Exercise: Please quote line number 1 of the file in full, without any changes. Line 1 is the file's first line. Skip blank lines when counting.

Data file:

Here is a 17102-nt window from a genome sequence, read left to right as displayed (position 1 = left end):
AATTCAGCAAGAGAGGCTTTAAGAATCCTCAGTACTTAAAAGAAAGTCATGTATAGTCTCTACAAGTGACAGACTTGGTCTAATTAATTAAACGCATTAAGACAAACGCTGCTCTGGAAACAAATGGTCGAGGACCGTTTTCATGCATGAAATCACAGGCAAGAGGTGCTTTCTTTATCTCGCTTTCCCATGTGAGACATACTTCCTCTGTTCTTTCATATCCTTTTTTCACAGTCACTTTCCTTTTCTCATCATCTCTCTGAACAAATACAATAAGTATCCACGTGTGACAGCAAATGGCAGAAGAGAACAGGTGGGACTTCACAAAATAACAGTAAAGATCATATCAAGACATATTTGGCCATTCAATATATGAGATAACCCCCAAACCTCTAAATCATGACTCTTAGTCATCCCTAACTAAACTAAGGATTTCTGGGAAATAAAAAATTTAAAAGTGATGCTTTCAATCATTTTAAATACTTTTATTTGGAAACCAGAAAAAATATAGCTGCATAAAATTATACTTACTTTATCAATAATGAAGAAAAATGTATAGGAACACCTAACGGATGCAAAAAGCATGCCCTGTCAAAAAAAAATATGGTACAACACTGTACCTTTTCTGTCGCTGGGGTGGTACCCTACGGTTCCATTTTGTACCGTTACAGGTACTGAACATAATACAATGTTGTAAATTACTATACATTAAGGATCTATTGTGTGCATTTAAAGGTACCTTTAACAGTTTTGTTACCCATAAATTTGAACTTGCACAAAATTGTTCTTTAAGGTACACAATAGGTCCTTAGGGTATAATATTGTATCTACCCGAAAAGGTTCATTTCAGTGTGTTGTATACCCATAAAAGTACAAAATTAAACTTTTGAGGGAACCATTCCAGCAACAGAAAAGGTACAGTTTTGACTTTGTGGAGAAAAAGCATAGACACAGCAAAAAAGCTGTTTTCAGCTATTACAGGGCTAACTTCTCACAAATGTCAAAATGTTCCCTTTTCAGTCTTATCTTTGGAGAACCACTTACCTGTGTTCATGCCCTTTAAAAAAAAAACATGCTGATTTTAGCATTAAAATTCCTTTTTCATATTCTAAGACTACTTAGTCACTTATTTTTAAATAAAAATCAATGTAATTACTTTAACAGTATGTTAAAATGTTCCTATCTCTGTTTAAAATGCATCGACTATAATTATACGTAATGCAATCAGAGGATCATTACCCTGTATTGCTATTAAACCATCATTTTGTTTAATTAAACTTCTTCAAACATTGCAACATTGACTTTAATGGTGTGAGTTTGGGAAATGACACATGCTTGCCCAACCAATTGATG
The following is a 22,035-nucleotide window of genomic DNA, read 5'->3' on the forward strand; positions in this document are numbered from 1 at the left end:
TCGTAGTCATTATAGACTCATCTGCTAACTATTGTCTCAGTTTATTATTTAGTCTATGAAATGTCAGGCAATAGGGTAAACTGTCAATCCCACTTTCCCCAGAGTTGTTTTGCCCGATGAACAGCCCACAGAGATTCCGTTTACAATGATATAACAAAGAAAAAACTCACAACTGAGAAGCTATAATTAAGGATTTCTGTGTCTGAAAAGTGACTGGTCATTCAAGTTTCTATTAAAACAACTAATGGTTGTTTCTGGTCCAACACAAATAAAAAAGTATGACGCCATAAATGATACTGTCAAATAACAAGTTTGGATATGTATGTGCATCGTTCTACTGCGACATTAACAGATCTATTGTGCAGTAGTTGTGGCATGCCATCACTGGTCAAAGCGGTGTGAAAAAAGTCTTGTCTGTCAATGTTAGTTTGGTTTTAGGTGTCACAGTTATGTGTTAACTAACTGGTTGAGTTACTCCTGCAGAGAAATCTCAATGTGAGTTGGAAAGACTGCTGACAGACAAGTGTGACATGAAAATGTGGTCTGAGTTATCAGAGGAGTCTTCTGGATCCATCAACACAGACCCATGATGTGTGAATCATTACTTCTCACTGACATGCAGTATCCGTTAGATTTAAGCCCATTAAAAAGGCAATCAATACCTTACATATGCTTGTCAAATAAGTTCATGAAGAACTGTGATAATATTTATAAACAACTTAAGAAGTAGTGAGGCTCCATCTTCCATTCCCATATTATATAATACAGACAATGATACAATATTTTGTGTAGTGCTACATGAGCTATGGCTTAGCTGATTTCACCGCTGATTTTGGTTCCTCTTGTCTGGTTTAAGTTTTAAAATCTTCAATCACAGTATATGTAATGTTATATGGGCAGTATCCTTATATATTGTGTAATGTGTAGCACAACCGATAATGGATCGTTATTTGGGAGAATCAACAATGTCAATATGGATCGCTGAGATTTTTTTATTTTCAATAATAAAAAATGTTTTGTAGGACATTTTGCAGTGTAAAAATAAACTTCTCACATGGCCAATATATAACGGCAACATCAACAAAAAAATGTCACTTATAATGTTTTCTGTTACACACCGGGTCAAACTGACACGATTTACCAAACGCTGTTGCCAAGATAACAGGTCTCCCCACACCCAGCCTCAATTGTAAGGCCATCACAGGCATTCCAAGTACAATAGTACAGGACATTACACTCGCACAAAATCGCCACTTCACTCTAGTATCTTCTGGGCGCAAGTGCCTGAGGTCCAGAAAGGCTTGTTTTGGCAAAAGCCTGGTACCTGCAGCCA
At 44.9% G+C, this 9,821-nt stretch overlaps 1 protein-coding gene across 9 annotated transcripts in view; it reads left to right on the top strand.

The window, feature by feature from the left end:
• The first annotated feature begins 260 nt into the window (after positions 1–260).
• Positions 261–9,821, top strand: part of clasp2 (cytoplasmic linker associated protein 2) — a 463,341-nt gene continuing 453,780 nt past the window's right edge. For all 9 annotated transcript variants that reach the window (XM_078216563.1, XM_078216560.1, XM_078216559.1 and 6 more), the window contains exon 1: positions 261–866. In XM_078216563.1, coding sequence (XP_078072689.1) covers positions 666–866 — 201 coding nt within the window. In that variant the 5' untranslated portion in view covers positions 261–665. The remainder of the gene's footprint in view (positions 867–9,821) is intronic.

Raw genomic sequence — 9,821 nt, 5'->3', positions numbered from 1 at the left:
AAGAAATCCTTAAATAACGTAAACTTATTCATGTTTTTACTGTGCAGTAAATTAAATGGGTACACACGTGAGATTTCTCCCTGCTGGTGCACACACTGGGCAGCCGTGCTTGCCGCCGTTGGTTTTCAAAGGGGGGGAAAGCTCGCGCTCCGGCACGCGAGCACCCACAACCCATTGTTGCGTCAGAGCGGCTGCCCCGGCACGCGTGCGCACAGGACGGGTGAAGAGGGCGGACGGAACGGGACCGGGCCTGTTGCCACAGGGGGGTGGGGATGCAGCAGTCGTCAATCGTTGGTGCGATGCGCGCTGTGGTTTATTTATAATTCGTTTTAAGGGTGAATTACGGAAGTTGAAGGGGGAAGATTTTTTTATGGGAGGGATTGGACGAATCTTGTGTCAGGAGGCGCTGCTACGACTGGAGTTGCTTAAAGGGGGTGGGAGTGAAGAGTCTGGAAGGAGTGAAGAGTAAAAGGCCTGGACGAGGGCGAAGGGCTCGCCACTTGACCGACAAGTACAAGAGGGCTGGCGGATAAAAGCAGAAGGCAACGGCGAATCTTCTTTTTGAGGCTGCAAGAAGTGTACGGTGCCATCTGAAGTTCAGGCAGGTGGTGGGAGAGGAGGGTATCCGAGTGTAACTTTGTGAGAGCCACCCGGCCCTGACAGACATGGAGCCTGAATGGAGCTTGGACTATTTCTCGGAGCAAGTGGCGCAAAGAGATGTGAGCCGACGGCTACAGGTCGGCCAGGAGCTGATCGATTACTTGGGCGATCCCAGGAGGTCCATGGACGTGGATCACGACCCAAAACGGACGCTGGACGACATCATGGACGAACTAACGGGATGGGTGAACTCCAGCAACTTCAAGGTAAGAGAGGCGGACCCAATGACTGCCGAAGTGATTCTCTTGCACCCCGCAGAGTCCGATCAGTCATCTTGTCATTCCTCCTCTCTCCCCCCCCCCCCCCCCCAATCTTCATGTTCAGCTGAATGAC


Here is a 17102-nt window from a genome sequence, read left to right as displayed (position 1 = left end):